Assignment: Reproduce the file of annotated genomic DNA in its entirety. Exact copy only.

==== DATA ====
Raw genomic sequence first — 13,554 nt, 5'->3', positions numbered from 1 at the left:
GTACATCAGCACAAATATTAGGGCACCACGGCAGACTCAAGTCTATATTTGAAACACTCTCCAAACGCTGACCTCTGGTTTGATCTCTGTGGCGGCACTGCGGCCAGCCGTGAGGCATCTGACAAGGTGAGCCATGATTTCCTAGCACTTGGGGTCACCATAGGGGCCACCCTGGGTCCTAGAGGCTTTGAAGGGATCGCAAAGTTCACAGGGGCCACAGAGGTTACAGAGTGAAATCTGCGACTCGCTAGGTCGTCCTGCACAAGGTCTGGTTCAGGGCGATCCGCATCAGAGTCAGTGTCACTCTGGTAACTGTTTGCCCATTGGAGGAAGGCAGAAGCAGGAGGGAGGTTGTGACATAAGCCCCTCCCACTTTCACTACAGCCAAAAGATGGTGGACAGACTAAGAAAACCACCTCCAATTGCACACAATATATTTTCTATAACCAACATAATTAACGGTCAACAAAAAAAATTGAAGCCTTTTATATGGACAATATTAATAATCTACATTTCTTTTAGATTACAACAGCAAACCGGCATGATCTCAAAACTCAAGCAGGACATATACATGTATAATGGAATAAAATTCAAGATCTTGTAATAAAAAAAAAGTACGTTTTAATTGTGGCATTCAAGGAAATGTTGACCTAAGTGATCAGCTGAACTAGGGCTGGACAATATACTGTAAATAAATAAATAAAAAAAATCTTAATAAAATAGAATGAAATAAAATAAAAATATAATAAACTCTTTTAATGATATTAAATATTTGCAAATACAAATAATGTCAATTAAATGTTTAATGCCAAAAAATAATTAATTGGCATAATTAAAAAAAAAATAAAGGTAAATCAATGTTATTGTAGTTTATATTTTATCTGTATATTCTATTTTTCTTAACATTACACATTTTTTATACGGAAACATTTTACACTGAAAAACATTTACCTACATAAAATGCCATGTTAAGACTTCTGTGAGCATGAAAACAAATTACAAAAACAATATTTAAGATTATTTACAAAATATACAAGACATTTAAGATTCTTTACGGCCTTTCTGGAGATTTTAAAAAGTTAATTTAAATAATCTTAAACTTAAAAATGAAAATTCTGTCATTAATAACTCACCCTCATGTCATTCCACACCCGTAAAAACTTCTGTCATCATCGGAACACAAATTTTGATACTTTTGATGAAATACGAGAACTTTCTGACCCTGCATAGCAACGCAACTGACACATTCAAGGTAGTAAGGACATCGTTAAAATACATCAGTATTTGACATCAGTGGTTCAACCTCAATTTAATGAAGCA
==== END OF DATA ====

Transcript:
Raw genomic sequence first — 13,554 nt, 5'->3', positions numbered from 1 at the left:
GTACATCAGCACAAATATTAGGGCACCACGGCAGACTCAAGTCTATATTTGAAACACTCTCCAAACGCTGACCTCTGGTTTGATCTCTGTGGCGGCACTGCGGCCAGCCGTGAGGCATCTGACAAGGTGAGCCATGATTTCCTAGCACTTGGGGTCACCATAGGGGCCACCCTGGGTCCTAGAGGCTTTGAAGGGATCGCAAAGTTCACAGGGGCCACAGAGGTTACAGAGTGAAATCTGCGACTCGCTAGGTCGTCCTGCACAAGGTCTGGTTCAGGGCGATCCGCATCAGAGTCAGTGTCACTCTGGTAACTGTTTGCCCATTGGAGGAAGGCAGAAGCAGGAGGGAGGTTGTGACATAAGCCCCTCCCACTTTCACTACAGCCAAAAGATGGTGGACAGACTAAGAAAACCACCTCCAATTGCACACAATATATTTTCTATAACCAACATAATTAACGGTCAACAAAAAAAATTGAAGCCTTTTATATGGACAATATTAATAATCTACATTTCTTTTAGATTACAACAGCAAACCGGCATGATCTCAAAACTCAAGCAGGACATATACATGTATAATGGAATAAAATTCAAGATCTTGTAATAAAAAAAAAGTACGTTTTAATTGTGGCATTCAAGGAAATGTTGACCTAAGTGATCAGCTGAACTAGGGCTGGACAATATACTGTAAATAAATAAATAAAAAAAATCTTAATAAAATAGAATGAAATAAAATAAAAATATAATAAACTCTTTTAATGATATTAAATATTTGCAAATACAAATAATGTCAATTAAATGTTTAATGCCAAAAAATAATTAATTGGCATAATTAAAAAAAAAATAAAGGTAAATCAATGTTATTGTAGTTTATATTTTATCTGTATATTCTATTTTTCTTAACATTACACATTTTTTATACGGAAACATTTTACACTGAAAAACATTTACCTACATAAAATGCCATGTTAAGACTTCTGTGAGCATGAAAACAAATTACAAAAACAATATTTAAGATTATTTACAAAATATACAAGACATTTAAGATTCTTTACGGCCTTTCTGGAGATTTTAAAAAGTTAATTTAAATAATCTTAAACTTAAAAATGAAAATTCTGTCATTAATAACTCACCCTCATGTCATTCCACACCCGTAAAAACTTCTGTCATCATCGGAACACAAATTTTGATACTTTTGATGAAATACGAGAACTTTCTGACCCTGCATAGCAACGCAACTGACACATTCAAGGTAGTAAGGACATCGTTAAAATACATCAGTATTTGACATCAGTGGTTCAACCTCAATTTAATGAAGCA